Out of Breath
Richard Maxwell

Since it first appeared, Breathless—A bout de souffle, 1959—has become an historical landmark. Never was there a work less suited to this monumental fate. As Godard remarked in 1962, he was just goof­ing around when he made the film—which was, after all, his first full-length project. Goofing around allowed him to see what he could do and what he couldn't. "I like A bout de souffle very much, but now I see where it belongs—along with Alice in Wonderland. I thought it was Scarface" (Cahiers du cinema, February 1962). To put the point another way, Godard began with the intention of reinvigorating the genre of the gangster movie but ended by dwelling on the paradoxes and perils implicit in acts of imitation. What began as a homage to Hollywood melodrama ended as a kind of polemical and critical fantasia.

Godard's crossed intentions are manifest in the way he treats that obligatory sequence, the Death of the Gangster. Michel (Jean-Paul Belmondo) has come to the end of his rope. Having murdered a traffic cop, he finds himself sought rather urgently all over Paris. His girlfriend—nice, middle-class, American Patricia (Jean Seberg)—gives the police his address, then informs him that she has done so. Michel does not appreciate her thoughtfulness. Each of the lovers engages in a lengthy, self-justifying monologue: appropriately, the camera tracks them in circles.

Following this curious interlude, Michel runs out into the street just as a friend drives by with the cash he has been awaiting. Evidently discouraged—impossible that Patricia should have squealed—Michel refuses to take either a ride or a gun from his friend. Now the cops arrive—from which direction is a little bit unclear, since the spatial coordinates of the sequence are starting to become obscure. The friend in the car throws the gun to­wards Michel, who picks it up. His pursuers fire after him, evidently wounding him in the chest. (Did the bullet go all the way through him?) Michel runs, and runs . . . and runs . . . and runs. Passersby don't pay much attention as he staggers down the street in what becomes a ludicrous Dance of Death. It's just an average day in Paris, with another gangster dying a movie death.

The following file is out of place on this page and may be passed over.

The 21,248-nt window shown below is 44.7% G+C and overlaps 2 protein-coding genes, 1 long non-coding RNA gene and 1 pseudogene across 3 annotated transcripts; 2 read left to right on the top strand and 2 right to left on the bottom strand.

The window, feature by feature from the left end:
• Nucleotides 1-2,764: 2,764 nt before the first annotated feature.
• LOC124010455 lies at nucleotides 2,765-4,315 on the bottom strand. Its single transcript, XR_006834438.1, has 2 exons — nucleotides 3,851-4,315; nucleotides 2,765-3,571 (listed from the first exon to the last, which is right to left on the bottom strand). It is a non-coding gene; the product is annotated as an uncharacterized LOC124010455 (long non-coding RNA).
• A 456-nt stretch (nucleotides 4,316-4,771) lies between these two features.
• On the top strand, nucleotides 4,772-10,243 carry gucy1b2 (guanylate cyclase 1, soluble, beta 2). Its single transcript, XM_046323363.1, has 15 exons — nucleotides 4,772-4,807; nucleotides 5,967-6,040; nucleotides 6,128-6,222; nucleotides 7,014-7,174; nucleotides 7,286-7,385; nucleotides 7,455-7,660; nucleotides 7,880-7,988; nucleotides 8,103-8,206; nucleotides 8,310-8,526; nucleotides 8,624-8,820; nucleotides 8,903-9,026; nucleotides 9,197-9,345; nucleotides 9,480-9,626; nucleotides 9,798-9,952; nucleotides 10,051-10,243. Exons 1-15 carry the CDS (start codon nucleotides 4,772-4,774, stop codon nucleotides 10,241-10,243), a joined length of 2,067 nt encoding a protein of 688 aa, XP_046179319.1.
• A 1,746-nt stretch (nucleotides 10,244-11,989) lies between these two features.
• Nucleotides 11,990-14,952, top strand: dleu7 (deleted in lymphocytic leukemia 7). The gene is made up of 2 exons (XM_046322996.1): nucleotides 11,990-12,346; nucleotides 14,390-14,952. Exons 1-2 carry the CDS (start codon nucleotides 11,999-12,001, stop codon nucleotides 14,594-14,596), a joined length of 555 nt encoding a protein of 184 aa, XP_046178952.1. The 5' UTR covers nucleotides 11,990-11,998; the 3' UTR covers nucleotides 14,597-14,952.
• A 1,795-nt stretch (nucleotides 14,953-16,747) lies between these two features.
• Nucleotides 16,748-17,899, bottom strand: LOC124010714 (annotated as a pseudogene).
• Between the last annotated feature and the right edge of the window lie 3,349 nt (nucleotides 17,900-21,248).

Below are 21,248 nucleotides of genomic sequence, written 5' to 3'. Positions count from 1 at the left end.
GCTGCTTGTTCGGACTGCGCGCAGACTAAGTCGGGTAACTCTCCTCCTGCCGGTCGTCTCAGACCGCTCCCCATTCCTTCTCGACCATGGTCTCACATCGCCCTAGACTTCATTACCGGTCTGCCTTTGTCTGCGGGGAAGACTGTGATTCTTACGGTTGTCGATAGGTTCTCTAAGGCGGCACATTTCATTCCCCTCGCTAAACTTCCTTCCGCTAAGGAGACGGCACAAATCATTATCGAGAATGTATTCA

At last Michel reaches the inter­section, where he falls, mutters some ambiguous words of abuse, and closes his own eyelids. Patricia and the cops look down at the corpse. "What did he say?" she asks. "He said you're a little bitch," comes the reply. She is appalled, sort of. "I don't understand": then she rubs her lower lip with her thumbnail, a gesture acquired from Michel, who got it in his turn from watching old Humphrey Bogart films. Patricia turns her back to the camera. Breathless is over.

Imitation begins as an act of homage. Michel—to take the outstanding example within the film—imitates Bogart because Bogart is the sort of hero he would like to be. As Godard makes clear, however, Michel is a stupid, selfish, petty criminal who will sooner or later find a way to destroy himself. He is cute, but not quite cute enough to make up for his obvious drawbacks. (One suspects that no degree of cuteness could make up for them.)

Michel's attempt to imitate Bogart is therefore unavailing. He bears no resemblance to the stubborn outsider full of aggressive integrity, violent but living according to an admirable code. He's just a small-time loser who has seen too many movies and whose identity has been drained by his exposure to media-fantasy. James Monaco (The New Wave) remarks that we don't really see Michel pursued by the police—not until that absurd sequence at the end. What we do get to watch throughout the film are scenes of Michel reading in the newspapers about his supposed pursuit. Even to himself, Michel is an illusion created by (1) his Bogart imitation; (2) the imitation of that imitation in the newspaper reports; (3) Godard's own account of these (and many other) echoes or repetitions.

Of course, the other characters in Breathless are also subject to this leaking-out of reality. Patricia's disappearing act at film's end corresponds to Michel's. She in her way, as he in his, has been drained of substance. Well might he close his own lids (a fiction destroying itself); well might she rub her lip and turn her back.